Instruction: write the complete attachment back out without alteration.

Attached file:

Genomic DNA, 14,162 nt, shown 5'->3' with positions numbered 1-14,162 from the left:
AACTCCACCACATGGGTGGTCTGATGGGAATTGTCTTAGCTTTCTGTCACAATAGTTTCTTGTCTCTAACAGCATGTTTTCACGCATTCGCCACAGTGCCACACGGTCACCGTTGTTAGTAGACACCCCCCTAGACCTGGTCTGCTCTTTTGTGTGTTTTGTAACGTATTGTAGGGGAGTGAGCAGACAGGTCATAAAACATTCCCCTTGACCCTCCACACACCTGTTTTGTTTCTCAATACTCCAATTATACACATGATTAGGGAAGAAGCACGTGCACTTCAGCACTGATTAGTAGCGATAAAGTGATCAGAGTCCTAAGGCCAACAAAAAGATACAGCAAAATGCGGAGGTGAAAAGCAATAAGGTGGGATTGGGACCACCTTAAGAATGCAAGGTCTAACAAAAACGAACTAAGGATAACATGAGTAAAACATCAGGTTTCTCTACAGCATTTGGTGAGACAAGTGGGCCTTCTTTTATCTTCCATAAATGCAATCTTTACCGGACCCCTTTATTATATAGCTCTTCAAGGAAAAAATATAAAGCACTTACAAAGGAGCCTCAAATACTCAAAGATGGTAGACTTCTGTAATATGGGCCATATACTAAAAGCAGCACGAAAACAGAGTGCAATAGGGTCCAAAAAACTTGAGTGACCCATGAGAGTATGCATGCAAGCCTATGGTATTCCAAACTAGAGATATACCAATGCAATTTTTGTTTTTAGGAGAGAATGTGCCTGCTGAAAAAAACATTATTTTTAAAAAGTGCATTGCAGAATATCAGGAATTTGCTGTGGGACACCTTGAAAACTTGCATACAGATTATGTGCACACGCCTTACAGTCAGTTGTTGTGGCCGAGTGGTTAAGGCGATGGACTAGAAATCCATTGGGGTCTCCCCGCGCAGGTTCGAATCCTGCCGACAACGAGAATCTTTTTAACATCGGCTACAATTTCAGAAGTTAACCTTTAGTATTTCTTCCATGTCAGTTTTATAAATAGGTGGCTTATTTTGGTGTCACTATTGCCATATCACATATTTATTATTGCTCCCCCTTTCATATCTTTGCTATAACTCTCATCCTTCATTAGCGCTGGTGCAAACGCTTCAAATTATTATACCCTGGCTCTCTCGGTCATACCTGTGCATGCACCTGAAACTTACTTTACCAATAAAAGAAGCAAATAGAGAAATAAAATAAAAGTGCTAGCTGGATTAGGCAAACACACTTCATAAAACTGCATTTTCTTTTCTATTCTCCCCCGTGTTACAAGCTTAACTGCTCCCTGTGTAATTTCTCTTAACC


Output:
Genomic DNA, 14,162 nt, shown 5'->3' with positions numbered 1-14,162 from the left:
AACTCCACCACATGGGTGGTCTGATGGGAATTGTCTTAGCTTTCTGTCACAATAGTTTCTTGTCTCTAACAGCATGTTTTCACGCATTCGCCACAGTGCCACACGGTCACCGTTGTTAGTAGACACCCCCCTAGACCTGGTCTGCTCTTTTGTGTGTTTTGTAACGTATTGTAGGGGAGTGAGCAGACAGGTCATAAAACATTCCCCTTGACCCTCCACACACCTGTTTTGTTTCTCAATACTCCAATTATACACATGATTAGGGAAGAAGCACGTGCACTTCAGCACTGATTAGTAGCGATAAAGTGATCAGAGTCCTAAGGCCAACAAAAAGATACAGCAAAATGCGGAGGTGAAAAGCAATAAGGTGGGATTGGGACCACCTTAAGAATGCAAGGTCTAACAAAAACGAACTAAGGATAACATGAGTAAAACATCAGGTTTCTCTACAGCATTTGGTGAGACAAGTGGGCCTTCTTTTATCTTCCATAAATGCAATCTTTACCGGACCCCTTTATTATATAGCTCTTCAAGGAAAAAATATAAAGCACTTACAAAGGAGCCTCAAATACTCAAAGATGGTAGACTTCTGTAATATGGGCCATATACTAAAAGCAGCACGAAAACAGAGTGCAATAGGGTCCAAAAAACTTGAGTGACCCATGAGAGTATGCATGCAAGCCTATGGTATTCCAAACTAGAGATATACCAATGCAATTTTTGTTTTTAGGAGAGAATGTGCCTGCTGAAAAAAACATTATTTTTAAAAAGTGCATTGCAGAATATCAGGAATTTGCTGTGGGACACCTTGAAAACTTGCATACAGATTATGTGCACACGCCTTACAGTCAGTTGTTGTGGCCGAGTGGTTAAGGCGATGGACTAGAAATCCATTGGGGTCTCCCCGCGCAGGTTCGAATCCTGCCGACAACGAGAATCTTTTTAACATCGGCTACAATTTCAGAAGTTAACCTTTAGTATTTCTTCCATGTCAGTTTTATAAATAGGTGGCTTATTTTGGTGTCACTATTGCCATATCACATATTTATTATTGCTCCCCCTTTCATATCTTTGCTATAACTCTCATCCTTCATTAGCGCTGGTGCAAACGCTTCAAATTATTATACCCTGGCTCTCTCGGTCATACCTGTGCATGCACCTGAAACTTACTTTACCAATAAAAGAAGCAAATAGAGAAATAAAATAAAAGTGCTAGCTGGATTAGGCAAACACACTTCATAAAACTGCATTTTCTTTTCTATTCTCCCCCGTGTTACAAGCTTAACTGCTCCCTGTGTAATTTCTCTTAACC